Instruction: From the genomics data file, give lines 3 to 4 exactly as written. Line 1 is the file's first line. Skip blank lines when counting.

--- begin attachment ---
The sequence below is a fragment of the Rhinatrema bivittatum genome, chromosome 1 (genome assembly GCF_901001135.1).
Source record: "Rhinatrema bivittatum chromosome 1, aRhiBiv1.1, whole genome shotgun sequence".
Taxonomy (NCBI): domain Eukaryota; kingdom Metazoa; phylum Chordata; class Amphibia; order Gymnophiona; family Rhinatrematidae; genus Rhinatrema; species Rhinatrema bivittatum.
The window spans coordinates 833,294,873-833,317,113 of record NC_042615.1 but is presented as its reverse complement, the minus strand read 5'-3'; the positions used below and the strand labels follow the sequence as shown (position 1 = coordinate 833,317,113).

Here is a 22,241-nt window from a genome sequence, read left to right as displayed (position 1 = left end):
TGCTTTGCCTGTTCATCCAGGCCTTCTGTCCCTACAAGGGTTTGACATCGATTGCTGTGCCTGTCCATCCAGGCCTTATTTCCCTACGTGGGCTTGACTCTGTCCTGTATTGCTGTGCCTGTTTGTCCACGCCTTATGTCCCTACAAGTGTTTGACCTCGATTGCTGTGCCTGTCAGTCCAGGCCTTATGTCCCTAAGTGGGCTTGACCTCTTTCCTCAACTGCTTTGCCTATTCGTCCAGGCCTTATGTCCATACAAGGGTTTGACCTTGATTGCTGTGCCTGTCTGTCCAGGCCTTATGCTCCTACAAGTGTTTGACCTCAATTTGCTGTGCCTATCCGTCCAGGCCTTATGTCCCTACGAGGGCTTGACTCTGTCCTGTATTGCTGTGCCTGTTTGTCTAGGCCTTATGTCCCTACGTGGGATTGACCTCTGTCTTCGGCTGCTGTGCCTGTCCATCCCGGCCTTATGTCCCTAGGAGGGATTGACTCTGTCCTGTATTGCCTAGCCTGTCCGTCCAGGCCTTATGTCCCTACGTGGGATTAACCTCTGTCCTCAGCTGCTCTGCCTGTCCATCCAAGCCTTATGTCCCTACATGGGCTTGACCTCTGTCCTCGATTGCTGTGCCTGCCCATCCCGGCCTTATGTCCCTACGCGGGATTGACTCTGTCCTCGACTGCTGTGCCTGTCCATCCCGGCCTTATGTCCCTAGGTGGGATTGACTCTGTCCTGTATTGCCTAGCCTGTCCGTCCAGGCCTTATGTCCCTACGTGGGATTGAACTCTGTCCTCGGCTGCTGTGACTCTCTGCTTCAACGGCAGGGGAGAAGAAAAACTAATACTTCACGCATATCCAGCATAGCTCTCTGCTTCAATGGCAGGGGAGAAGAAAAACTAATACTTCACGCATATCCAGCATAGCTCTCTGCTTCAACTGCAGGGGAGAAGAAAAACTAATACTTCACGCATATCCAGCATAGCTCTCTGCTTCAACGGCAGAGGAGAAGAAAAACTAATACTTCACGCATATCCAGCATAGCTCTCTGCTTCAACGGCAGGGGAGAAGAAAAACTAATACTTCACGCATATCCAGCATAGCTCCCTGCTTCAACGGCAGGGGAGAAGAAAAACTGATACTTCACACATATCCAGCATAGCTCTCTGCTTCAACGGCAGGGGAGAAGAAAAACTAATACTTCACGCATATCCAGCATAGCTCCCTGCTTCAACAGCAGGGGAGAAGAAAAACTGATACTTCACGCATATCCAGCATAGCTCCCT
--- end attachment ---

Taxonomy (NCBI): domain Eukaryota; kingdom Metazoa; phylum Chordata; class Amphibia; order Gymnophiona; family Rhinatrematidae; genus Rhinatrema; species Rhinatrema bivittatum.
The window spans coordinates 833,294,873-833,317,113 of record NC_042615.1 but is presented as its reverse complement, the minus strand read 5'-3'; the positions used below and the strand labels follow the sequence as shown (position 1 = coordinate 833,317,113).